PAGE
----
This will in all likelihood get nuked, but I just can't help myself.

Cyt's w/u on the nature of the french language in Quebec is not only offensive and smacks of elitism, but is also wrong. Yes, the french spoken in Quebec is reminiscent of that spoken in France in the 17th century, but that most definitely is not the case for the written french. I defy any French citizen to read a Quebec newspaper (preferably La Presse rather than one of the tabloids) and identify significant departures from the language as it is used in France.

When the French complain about the status of the language in Quebec, they are complaining about the accent and the use of colloquial terms. The grammar is the same. The words are the same (more or less). The ebb and flow of communication is the same. They complain because they find it difficult to follow the Quebecois when they speak amongst themselves. This is akin (one might be so bold as to say identical) to the English complaining about the accents of the Irish and Scottish, New Yorkers complaining about the accents of Floridians, Spaniards complaining about the accents of Mexicans etc. The essential problem with the attitude that there is something wrong/broken with the spoken language of an ethnic/regional/cultural group is that it discounts the flavour and depth such groups add to the language. I believe that in the absence of regional character, language dies for it cannot evolve.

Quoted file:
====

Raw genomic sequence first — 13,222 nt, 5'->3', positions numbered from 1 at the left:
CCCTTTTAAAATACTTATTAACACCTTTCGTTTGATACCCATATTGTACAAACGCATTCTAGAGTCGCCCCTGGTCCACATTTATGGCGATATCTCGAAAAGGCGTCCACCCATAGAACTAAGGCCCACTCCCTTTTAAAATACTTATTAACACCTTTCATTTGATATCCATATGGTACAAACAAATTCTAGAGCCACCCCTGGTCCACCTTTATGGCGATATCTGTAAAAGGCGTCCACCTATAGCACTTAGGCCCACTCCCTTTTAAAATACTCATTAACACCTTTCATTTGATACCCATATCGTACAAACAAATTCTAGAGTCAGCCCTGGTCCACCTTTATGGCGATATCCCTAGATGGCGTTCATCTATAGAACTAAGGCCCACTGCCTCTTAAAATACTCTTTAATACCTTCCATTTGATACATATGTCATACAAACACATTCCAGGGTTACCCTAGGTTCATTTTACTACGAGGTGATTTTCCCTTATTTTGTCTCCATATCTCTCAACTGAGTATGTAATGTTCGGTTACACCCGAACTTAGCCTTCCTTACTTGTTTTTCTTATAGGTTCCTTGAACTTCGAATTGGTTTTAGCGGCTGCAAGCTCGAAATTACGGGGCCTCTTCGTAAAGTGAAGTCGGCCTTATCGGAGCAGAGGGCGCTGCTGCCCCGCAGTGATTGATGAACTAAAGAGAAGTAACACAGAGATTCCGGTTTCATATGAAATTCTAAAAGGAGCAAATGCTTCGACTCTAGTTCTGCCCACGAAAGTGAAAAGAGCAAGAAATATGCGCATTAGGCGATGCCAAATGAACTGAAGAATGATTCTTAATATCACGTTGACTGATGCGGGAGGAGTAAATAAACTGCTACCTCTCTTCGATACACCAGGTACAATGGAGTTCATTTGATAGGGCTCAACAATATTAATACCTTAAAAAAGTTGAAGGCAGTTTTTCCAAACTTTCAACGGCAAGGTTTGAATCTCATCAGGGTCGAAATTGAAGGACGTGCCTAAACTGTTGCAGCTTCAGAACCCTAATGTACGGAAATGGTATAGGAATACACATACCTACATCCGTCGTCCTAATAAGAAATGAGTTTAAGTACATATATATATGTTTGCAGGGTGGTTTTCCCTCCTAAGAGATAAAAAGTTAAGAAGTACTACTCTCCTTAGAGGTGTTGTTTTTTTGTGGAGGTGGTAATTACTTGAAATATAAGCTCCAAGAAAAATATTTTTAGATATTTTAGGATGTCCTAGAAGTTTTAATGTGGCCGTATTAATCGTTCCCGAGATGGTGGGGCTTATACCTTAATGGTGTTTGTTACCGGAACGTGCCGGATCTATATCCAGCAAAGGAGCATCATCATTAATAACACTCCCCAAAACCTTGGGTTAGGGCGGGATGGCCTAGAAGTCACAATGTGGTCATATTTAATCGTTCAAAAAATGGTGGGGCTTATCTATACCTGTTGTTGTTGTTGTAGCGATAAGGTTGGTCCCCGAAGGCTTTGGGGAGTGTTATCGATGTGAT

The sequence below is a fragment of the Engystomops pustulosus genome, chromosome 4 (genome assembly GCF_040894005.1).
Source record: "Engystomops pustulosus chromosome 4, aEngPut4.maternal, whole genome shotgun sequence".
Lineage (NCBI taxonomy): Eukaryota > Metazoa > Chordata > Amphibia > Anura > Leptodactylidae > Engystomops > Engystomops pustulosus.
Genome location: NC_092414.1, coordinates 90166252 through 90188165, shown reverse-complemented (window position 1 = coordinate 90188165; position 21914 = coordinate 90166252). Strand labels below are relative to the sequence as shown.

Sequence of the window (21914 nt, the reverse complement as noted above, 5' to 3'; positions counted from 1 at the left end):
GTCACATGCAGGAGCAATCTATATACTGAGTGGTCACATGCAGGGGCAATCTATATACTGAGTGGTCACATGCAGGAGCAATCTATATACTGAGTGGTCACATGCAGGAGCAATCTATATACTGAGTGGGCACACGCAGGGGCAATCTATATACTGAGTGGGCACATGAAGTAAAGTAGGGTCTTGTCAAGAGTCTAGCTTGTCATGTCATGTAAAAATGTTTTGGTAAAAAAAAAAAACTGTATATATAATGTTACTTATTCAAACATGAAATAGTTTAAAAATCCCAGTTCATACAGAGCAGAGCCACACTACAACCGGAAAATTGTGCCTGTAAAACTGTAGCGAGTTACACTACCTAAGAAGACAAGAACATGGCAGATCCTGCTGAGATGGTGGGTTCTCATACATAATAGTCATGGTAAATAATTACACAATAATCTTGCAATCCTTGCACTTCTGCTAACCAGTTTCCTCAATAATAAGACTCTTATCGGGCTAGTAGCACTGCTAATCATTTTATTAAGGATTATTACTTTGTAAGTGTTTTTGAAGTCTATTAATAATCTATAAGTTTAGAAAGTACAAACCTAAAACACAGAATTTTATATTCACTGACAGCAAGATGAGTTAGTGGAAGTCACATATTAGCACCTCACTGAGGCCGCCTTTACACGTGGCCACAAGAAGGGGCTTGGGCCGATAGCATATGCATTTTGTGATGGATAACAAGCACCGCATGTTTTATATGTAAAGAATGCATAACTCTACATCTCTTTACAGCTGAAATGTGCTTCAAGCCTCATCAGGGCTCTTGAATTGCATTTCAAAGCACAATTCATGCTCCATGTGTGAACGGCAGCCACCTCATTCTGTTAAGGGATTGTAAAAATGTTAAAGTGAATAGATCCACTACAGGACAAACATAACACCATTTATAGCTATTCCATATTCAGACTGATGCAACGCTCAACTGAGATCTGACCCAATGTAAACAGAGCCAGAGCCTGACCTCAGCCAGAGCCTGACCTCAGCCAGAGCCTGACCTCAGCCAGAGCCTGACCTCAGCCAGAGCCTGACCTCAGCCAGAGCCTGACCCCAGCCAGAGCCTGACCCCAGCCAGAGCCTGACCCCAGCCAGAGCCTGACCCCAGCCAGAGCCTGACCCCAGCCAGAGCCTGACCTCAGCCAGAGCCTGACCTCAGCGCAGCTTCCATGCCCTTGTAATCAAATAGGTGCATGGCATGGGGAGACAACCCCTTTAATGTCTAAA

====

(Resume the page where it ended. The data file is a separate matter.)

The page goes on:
In summary, I would like to say in my heaviest Quebecois accent: "Toiye, mon tabarnac, viens-toiye icit pour que je puisse te creuver la yeule!"

Personal background: I am a recent adoptee to the Quebecois family, having moved here from Ontario. I spoke french with a Parisian accent and style prior to moving here, but have adopted the Quebecois style of communication. My co-workers (all francophones) are or multiple nationalities, and my impressions concerning the French are based on my discussions (at length) with the two French students in our lab. So, this is not entirely without foundation...